Fourteen (March 25, 2014, Pi Recordings) isn’t Dan Weiss’s fourteenth record (it’s his fifth), nor is it the number of tracks on the album, nor does it pertain to the year it’s out (as in “’14″). No, this is telling us how many musicians performed on what is inarguably the drummer, leader and composer’s magnum opus to date.
Weiss is a widely respected drummer’s drummer who we’ve already encountered on great records by Pete Robbins, Miles Okazaki, Rudresh Mahanthappa, and Weiss’ Pi Recordings label mate Amir ElSaffar. As a leader, he’s made records that both showcase his extensive study with East Indian rhythm cycles and his trio with pianist Jacob Sacks and bassist Thomas Morgan. But Fourteen opens up a completely new frontier in Weiss’ body of work.
A fourteen-piece band conjures up an imagery of a jazz big band, playing in the tradition of Ellington, Goodman or even a contemporary figure like Gerald Wilson, but this music Weiss and his companions make from a band this size is nothing like that. He distilled his background from various areas of music both stylistically and geographically diverse, and he contemplated in his mind who would play each part as he wrote the music. Okazaki, Sacks and Morgan all figured into his plans, as did Matt Mitchell (piano, glockenspiel, organ), Katie Andrews (harp) and Stephen Cellucci (percussion). And yep, there’s a robust horn section: David Binney (alto sax), Ohad Talmor (tenor sax), Jacob Garchik (trombone, tuba) and Ben Gerstein (trombone). For the final, most distinctive touch, Weiss also brought in a trio of vocalists: Lana Cen?i?, Judith Berkson and Maria Neckam, and he utilized them all as if they were an extra horn section, with no lyrics sung.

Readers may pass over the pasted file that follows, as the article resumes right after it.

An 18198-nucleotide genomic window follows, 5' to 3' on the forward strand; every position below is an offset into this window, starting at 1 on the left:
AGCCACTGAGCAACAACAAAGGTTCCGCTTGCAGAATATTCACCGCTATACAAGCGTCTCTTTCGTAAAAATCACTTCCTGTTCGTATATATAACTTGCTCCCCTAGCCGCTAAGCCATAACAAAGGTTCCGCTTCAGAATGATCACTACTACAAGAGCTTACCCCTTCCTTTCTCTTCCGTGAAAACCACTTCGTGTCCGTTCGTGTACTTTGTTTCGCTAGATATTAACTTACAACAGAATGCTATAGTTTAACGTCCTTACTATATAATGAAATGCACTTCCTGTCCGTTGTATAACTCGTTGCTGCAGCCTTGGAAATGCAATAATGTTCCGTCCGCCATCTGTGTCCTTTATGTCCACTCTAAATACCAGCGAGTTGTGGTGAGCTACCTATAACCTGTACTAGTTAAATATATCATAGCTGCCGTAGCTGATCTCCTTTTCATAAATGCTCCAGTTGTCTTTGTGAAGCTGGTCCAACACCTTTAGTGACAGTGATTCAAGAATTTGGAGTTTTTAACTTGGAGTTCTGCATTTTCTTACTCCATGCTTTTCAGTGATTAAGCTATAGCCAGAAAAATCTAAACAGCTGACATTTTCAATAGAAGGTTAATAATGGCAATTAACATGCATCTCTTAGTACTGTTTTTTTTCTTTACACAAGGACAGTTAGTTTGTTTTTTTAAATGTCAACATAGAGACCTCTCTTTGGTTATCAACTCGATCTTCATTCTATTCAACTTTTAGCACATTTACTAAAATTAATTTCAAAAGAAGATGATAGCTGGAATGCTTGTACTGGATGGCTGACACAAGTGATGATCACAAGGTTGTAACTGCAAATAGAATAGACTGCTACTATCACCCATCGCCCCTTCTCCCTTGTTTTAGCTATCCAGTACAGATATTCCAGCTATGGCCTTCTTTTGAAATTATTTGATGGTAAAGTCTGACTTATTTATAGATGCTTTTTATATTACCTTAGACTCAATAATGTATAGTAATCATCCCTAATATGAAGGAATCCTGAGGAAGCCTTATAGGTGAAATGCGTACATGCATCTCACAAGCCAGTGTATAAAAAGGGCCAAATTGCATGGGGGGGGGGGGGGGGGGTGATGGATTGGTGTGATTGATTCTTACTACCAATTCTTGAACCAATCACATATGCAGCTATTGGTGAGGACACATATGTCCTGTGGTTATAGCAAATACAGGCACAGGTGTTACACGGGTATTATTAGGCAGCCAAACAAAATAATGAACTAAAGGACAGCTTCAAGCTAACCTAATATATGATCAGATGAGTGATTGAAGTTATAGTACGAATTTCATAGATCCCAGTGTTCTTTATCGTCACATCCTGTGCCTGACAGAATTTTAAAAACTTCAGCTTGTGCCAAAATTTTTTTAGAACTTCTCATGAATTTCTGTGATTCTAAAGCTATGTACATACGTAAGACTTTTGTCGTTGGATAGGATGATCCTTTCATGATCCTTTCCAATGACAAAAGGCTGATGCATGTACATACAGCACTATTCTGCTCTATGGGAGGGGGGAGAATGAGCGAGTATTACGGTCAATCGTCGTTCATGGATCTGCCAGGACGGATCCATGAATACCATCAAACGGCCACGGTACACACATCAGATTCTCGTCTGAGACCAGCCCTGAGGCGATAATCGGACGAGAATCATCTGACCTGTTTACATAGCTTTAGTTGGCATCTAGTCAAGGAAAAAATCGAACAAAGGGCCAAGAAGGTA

These seven through-composed pieces, all called simply “Part One,” “Part Two,” etc., run right into each other to give the effect of a multi-suite symphony. But several moods and motifs exist within each part, too, and Weiss is very picky about how and when to deploy the means at his disposal.
No Count Basie swinging goes on within this record, but signs of influences from many other places can be found everywhere. Okazaki’s classical guitar paired with Andrews’ harp opens “Part Two”, a song that ends up with its rhythms rendered by palmas (hand-clapping) and voices. Weiss’ East Indian knowledge finds its way into the album in mostly discreet ways, but most explicitly in his brief konnakul vocal during “Part Three.”
Weiss’ conception for his music is not only broad, but deep; for “Part One” and “Part Six,” he starts out with light, sparse instrumentation, but discreetly slides in layers of harmonic components from voices and brass. Before long, the vacuum he’s created at the beginning is eliminated, but though there are a lot of moving parts, you’re given time to let each facet sink in. And it’s fascinating to ponder.
Mitchell’s organ (said to be the same one played on the original recording of “In-A-Gadda-Da-Vida”) along with Okazaki’s fuzzy guitar lead a charge into prog rock for “Part Four,” as majestic chords blown by the brass rise and fall. Other times, Weiss seeks to create the gentlest sounds possible coming from so many inputs, most apparent during “Part Seven,” which begins with a spare piano and low hum of Garchik’s tuba. The tuba eventually fades out, an acoustic guitar slides into its place as the song turns from dark to hopeful. And then, it’s gone; the album ends.
What Weiss has created with Fourteen is like nothing he’s done before, and probably unlike what anybody has done before. It’s not really jazz, it’s not classical, it’s not rock, or world fusion, but it couldn’t exist without those styles. Above all, it certainly couldn’t exist without the fertile imagination of Dan Weiss.
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